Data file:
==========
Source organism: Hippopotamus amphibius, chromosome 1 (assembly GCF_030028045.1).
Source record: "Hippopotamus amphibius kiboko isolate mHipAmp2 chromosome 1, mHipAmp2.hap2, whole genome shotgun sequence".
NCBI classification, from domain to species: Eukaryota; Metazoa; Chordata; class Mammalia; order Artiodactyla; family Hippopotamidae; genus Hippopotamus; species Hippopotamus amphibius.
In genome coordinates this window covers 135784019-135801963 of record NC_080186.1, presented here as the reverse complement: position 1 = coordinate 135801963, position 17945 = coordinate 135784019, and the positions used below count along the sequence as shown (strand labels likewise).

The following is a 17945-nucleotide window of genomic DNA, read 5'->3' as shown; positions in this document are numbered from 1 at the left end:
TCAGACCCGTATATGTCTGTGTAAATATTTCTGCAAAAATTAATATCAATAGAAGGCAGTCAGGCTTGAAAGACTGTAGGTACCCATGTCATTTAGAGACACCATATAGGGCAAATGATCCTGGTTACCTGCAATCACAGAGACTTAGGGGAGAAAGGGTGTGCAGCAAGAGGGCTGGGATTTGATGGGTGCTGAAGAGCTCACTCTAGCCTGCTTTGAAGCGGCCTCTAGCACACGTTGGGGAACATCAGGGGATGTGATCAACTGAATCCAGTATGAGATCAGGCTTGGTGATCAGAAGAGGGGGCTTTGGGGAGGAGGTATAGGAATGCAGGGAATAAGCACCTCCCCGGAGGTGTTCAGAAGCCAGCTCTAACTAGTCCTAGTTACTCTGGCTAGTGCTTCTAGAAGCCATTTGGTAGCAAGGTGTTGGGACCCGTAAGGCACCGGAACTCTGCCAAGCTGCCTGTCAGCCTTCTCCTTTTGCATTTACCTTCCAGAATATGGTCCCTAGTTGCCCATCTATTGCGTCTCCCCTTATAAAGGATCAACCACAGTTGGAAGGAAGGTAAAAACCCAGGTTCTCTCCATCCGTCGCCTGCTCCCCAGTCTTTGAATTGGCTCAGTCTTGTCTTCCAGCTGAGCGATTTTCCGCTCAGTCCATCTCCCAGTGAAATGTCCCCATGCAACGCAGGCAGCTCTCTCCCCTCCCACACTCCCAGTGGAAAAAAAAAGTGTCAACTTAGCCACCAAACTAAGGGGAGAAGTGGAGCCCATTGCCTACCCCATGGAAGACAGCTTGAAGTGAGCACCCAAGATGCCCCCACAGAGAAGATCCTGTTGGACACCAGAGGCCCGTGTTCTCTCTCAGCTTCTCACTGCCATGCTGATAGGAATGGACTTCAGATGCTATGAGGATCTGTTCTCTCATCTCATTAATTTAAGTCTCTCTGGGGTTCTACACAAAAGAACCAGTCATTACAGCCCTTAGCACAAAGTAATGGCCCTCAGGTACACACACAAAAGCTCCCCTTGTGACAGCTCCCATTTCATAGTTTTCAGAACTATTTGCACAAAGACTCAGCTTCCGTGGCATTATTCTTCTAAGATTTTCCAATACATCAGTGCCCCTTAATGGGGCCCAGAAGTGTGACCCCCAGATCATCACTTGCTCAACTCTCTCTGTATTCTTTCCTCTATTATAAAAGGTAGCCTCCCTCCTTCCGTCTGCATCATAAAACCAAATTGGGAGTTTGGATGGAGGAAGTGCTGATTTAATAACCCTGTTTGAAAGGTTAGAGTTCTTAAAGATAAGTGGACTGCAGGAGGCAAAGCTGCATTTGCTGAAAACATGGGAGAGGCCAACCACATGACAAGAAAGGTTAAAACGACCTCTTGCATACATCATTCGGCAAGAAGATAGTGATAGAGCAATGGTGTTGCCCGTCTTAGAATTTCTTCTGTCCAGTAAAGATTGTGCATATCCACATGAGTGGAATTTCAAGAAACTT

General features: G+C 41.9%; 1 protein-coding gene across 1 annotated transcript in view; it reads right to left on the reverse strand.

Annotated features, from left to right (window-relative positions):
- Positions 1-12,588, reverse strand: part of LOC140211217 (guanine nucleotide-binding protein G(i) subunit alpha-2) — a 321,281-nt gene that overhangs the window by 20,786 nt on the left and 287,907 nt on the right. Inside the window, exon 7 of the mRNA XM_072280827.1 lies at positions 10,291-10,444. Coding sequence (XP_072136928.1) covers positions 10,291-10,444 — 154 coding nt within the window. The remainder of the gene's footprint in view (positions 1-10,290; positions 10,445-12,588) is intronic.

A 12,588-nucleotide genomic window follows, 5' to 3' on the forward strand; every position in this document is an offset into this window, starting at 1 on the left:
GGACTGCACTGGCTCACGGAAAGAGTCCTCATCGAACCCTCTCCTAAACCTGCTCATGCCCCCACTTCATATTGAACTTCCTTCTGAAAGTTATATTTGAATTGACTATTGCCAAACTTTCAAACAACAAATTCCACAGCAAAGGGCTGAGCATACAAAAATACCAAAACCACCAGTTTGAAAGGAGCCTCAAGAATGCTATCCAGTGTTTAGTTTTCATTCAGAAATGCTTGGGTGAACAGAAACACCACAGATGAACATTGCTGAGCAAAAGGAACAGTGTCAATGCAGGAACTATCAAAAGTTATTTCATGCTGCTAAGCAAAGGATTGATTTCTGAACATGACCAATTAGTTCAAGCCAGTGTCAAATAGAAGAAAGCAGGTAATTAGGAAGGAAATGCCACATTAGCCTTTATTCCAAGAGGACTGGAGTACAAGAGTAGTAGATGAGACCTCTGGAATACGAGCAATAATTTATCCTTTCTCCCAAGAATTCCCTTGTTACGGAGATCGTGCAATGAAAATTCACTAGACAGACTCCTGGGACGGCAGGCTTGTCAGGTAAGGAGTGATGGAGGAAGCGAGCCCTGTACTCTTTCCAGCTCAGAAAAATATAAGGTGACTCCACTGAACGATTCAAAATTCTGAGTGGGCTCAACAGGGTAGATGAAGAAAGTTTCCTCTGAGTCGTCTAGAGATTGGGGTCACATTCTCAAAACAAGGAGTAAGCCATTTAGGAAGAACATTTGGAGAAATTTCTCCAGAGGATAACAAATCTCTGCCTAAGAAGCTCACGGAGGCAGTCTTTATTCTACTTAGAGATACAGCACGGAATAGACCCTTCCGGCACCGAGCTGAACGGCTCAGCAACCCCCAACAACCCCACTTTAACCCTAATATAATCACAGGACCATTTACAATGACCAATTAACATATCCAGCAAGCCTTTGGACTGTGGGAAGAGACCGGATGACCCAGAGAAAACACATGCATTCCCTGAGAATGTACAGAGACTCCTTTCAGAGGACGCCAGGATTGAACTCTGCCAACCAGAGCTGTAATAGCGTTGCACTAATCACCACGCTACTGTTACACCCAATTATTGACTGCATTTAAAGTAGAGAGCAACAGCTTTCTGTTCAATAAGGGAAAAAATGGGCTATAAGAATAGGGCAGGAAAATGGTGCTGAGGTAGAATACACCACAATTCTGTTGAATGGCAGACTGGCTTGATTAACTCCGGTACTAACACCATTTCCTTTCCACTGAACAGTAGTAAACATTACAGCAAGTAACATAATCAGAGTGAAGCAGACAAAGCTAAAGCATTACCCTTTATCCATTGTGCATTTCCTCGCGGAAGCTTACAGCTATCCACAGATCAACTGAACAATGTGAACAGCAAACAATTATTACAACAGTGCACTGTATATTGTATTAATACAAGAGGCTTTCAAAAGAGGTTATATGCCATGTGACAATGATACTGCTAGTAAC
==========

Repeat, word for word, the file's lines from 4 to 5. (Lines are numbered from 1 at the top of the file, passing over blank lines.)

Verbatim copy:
In genome coordinates this window covers 135784019-135801963 of record NC_080186.1, presented here as the reverse complement: position 1 = coordinate 135801963, position 17945 = coordinate 135784019, and the positions used below count along the sequence as shown (strand labels likewise).

The following is a 17945-nucleotide window of genomic DNA, read 5'->3' as shown; positions in this document are numbered from 1 at the left end: